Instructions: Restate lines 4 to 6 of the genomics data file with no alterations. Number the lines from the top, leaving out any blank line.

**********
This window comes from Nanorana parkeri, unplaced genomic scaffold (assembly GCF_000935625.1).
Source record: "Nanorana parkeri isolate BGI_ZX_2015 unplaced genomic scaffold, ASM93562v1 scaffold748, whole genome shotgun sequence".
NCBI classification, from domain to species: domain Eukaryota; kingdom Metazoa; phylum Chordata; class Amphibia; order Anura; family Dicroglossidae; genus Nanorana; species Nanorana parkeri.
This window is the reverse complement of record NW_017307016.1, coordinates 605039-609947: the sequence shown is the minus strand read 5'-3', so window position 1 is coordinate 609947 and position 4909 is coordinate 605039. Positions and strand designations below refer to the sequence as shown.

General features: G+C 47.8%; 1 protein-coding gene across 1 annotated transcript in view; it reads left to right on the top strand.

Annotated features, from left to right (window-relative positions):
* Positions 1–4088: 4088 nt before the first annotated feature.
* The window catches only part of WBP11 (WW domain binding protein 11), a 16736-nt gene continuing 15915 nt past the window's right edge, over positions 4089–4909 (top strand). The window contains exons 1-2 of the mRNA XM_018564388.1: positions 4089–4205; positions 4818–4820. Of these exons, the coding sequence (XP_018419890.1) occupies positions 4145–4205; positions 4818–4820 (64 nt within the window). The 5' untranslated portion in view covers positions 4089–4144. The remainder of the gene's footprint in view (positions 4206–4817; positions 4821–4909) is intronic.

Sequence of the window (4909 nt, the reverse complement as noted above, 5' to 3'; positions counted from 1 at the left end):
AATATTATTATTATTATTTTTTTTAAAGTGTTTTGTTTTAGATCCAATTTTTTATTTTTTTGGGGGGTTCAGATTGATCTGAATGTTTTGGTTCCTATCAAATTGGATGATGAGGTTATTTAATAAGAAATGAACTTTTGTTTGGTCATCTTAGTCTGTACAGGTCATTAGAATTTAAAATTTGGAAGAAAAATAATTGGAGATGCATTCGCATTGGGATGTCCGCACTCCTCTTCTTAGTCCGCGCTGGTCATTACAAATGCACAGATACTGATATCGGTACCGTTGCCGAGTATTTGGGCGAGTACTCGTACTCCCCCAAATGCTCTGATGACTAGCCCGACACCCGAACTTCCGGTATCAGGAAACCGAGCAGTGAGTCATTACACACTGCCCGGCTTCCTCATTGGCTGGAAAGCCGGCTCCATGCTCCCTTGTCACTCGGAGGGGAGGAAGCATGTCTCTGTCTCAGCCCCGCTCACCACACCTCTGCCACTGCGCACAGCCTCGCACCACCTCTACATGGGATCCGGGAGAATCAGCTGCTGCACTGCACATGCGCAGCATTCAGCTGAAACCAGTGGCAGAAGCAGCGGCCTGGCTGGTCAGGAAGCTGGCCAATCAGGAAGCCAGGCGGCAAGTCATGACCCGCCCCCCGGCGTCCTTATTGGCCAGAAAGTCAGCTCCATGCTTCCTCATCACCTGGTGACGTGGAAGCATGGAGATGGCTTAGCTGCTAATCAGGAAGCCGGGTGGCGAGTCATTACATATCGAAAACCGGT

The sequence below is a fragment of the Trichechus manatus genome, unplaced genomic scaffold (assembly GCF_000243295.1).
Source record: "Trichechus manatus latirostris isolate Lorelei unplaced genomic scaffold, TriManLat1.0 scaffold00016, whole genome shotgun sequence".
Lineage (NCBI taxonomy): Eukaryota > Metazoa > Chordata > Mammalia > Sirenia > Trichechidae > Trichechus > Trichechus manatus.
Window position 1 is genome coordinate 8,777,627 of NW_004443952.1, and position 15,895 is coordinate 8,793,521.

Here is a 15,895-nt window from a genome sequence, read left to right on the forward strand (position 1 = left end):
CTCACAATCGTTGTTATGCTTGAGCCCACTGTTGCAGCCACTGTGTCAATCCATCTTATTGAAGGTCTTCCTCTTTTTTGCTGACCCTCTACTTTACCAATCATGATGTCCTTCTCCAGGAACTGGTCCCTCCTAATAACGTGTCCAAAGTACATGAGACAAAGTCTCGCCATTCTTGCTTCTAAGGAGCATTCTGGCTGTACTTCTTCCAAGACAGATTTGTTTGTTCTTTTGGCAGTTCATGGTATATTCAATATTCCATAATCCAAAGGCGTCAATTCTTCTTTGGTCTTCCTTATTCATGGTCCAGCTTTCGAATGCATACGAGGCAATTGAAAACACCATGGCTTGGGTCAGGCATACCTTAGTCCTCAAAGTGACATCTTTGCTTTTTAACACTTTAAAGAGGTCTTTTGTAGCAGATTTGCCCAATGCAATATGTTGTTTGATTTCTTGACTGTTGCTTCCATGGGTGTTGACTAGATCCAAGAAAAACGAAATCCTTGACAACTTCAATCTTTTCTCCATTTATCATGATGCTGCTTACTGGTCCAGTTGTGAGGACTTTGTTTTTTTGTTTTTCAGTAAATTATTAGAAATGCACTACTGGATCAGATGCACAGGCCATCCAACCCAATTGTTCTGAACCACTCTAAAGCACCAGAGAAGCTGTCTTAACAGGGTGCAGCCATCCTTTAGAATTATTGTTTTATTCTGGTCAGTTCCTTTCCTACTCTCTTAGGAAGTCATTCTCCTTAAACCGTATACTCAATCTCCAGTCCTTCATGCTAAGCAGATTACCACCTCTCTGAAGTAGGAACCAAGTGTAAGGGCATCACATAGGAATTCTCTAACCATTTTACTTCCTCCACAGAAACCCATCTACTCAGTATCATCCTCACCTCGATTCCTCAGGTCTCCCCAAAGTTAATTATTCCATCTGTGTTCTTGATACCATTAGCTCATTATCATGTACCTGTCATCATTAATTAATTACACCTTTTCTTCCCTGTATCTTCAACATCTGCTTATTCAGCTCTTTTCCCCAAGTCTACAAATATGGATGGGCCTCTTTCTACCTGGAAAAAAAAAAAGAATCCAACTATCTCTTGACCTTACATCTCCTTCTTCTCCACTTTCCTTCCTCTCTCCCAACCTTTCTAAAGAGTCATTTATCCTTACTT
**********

This window is the reverse complement of record NW_017307016.1, coordinates 605039-609947: the sequence shown is the minus strand read 5'-3', so window position 1 is coordinate 609947 and position 4909 is coordinate 605039. Positions and strand designations below refer to the sequence as shown.

General features: G+C 47.8%; 1 protein-coding gene across 1 annotated transcript in view; it reads left to right on the top strand.

Annotated features, from left to right (window-relative positions):